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Editorial: Get a flu shot, people

Editorial: Get a flu shot, people

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PHOTO: Flu shot

The Associated Press

Medical experts, politicians and the media have been speculating non-stop about the possibility that a safe, effective vaccine for the deadly COVID-19 virus will be available — either later this year or sometime next year. But that’s still in the hypothetical category.

However, we know with certainty that seasonal influenza also kills—and there is already a safe, effective vaccine to prevent you from catching this deadly disease.

Medical personnel say getting a flu shot early may protect people from a viral “double whammy” — contracting the flu in addition to COVID-19 — this fall.

The Centers for Disease Control and Prevention “believes it’s likely that flu viruses and the virus that causes COVID-19 will both be spreading. In this context, getting a flu vaccine will be more important than ever. CDC recommends that all people 6 months and older get a yearly flu vaccine.”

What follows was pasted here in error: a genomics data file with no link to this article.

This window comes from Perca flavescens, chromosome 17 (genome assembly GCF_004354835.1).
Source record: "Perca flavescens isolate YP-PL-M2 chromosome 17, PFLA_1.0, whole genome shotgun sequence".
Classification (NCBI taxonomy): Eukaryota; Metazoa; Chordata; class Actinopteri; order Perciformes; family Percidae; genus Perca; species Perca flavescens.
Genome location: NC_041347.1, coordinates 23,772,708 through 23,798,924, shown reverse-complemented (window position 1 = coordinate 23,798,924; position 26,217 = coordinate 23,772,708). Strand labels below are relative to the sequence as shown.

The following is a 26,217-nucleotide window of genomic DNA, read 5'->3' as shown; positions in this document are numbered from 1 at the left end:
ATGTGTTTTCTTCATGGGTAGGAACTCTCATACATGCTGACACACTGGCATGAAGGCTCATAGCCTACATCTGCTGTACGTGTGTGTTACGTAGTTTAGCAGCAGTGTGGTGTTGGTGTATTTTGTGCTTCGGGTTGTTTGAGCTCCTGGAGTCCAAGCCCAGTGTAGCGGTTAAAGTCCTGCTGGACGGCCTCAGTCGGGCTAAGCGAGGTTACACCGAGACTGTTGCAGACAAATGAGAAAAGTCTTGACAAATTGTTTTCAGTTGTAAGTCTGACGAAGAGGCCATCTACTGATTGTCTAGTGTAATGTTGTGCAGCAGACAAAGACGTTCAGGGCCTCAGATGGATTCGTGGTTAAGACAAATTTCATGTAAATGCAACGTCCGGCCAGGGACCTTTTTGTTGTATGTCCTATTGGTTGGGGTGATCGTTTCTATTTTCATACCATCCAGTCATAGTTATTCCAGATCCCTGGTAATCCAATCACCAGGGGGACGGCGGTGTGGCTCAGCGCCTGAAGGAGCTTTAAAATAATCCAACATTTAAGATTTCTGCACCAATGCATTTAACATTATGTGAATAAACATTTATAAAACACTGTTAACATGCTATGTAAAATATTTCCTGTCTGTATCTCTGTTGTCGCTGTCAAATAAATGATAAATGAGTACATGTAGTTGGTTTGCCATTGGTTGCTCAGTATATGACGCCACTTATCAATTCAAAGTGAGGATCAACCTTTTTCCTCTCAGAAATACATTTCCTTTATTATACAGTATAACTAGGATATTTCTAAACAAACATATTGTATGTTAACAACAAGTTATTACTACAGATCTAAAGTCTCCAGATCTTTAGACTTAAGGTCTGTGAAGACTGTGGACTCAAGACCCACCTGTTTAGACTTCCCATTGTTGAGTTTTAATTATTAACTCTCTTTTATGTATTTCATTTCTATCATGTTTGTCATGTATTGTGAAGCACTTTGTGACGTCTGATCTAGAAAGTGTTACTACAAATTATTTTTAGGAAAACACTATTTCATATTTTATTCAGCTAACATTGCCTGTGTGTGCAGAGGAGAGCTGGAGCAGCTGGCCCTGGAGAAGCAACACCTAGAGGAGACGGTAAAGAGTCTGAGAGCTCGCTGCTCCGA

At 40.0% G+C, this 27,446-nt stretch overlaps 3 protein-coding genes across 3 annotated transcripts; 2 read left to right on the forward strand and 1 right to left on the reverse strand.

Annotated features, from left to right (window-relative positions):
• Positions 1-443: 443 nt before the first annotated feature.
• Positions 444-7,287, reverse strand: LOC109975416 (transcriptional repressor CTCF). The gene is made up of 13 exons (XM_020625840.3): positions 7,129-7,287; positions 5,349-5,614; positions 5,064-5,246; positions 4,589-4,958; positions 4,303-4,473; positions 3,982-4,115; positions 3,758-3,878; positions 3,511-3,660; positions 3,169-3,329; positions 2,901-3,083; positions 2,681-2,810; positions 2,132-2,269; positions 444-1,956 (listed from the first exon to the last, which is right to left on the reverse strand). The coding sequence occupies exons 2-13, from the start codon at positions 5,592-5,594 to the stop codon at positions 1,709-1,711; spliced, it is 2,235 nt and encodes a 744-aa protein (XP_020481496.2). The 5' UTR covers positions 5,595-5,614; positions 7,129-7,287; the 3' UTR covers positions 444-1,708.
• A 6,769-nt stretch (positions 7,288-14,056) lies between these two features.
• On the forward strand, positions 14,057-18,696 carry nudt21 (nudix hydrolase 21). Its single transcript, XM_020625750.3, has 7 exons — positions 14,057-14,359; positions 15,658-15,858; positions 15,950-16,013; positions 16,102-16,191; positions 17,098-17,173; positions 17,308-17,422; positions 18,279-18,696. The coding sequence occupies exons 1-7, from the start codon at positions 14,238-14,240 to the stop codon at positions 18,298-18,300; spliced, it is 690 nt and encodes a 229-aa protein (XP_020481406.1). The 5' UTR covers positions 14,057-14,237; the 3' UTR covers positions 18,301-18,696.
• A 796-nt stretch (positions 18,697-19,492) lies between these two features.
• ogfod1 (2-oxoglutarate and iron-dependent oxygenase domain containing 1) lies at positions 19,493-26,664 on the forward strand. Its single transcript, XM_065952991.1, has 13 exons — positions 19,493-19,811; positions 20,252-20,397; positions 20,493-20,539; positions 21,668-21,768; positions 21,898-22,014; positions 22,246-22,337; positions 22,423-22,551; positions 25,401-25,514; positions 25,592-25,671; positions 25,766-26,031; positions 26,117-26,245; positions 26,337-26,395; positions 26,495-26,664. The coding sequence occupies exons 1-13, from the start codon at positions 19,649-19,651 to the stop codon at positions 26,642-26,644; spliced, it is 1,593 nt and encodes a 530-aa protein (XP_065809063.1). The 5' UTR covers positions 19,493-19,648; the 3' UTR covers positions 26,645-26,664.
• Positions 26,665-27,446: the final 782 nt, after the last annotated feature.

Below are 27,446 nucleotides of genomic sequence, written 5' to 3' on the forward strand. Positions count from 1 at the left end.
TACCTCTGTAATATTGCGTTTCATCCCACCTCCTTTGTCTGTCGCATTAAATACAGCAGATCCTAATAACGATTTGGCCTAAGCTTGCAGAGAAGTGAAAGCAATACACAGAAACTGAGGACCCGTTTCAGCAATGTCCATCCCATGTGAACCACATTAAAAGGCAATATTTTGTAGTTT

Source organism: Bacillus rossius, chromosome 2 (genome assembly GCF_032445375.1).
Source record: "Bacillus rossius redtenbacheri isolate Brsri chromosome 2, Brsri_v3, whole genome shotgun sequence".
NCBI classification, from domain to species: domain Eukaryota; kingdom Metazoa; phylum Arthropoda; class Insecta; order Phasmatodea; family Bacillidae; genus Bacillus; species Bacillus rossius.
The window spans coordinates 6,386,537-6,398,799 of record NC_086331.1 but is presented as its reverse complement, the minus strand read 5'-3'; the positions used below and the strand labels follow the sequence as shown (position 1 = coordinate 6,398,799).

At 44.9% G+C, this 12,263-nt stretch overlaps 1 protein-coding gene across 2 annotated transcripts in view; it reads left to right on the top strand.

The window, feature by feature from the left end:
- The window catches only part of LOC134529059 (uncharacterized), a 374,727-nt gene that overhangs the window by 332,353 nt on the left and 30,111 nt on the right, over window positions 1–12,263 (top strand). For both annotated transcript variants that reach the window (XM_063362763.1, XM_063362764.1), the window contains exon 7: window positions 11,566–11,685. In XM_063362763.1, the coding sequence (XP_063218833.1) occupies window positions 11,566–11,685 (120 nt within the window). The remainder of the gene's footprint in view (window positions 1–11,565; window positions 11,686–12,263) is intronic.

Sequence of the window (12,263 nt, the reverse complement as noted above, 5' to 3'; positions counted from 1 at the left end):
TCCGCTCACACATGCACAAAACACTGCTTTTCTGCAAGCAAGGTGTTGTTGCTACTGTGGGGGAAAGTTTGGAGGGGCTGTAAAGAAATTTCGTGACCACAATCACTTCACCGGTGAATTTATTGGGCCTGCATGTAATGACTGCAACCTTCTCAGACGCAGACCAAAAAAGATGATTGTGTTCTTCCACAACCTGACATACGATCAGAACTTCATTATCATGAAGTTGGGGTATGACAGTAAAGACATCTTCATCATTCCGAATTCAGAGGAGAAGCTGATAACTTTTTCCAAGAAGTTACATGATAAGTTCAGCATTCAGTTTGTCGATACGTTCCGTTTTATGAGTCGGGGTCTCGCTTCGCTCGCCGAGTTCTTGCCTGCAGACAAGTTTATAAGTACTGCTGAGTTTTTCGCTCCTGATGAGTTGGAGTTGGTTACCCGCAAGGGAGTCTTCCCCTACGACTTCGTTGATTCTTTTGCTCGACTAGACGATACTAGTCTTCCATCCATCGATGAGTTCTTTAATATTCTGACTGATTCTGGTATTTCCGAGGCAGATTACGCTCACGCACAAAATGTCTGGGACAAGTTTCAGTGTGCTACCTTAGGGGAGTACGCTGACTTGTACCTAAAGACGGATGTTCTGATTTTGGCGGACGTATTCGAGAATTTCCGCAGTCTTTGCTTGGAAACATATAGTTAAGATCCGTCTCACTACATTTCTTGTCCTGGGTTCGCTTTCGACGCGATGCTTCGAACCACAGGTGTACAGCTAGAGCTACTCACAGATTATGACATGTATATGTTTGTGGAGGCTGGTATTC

The Food and Drug Administration has given CDC an Emergency Use Authorization for a new test that will check individuals with respiratory symptoms for both “A- and B-type seasonal flu viruses and SARS CoV-2, the virus that causes COVID-19.” Two new flu vaccines have been licensed for seniors 65 and over.

According to Virginia Department of Health statistics, updated on Sept. 3, there were 11,964 confirmed cases of influenza during the 2019–20 flu season, which typically peaks from October to March. Of that number, 4,787 Virginians died of seasonal flu and pneumonia, including six pediatric deaths under age 17.

Since the first coronavirus case was reported in Virginia in early March, there have been 128,407 cases of COVID-19, which is caused by a different virus, and 2,686 deaths, with the number of fatalities no doubt reduced due to the statewide lockdown and social distancing mandates.

However, there have been no pediatric deaths from COVID-19 in Virginia; the virus has primarily killed people over the age of 60 (89.3 percent).

The bottom line is that both influenza and coronavirus are serious and sometimes fatal respiratory infections, but flu targets the very young as well as the very old.

And although there’s still no FDA-approved vaccine for COVID-19, there is a vaccine for the seasonal flu, which is updated annually. It’s only common sense to do what you can to prevent yourself and your loved ones from contracting at least one of these deadly viral diseases.

The (Fredericksburg) Free Lance-Star

Editor’s Note: Editorials shared from other publications do not always represent the views of The News Virginian, but are offered in an effort to spread information and share different opinions.

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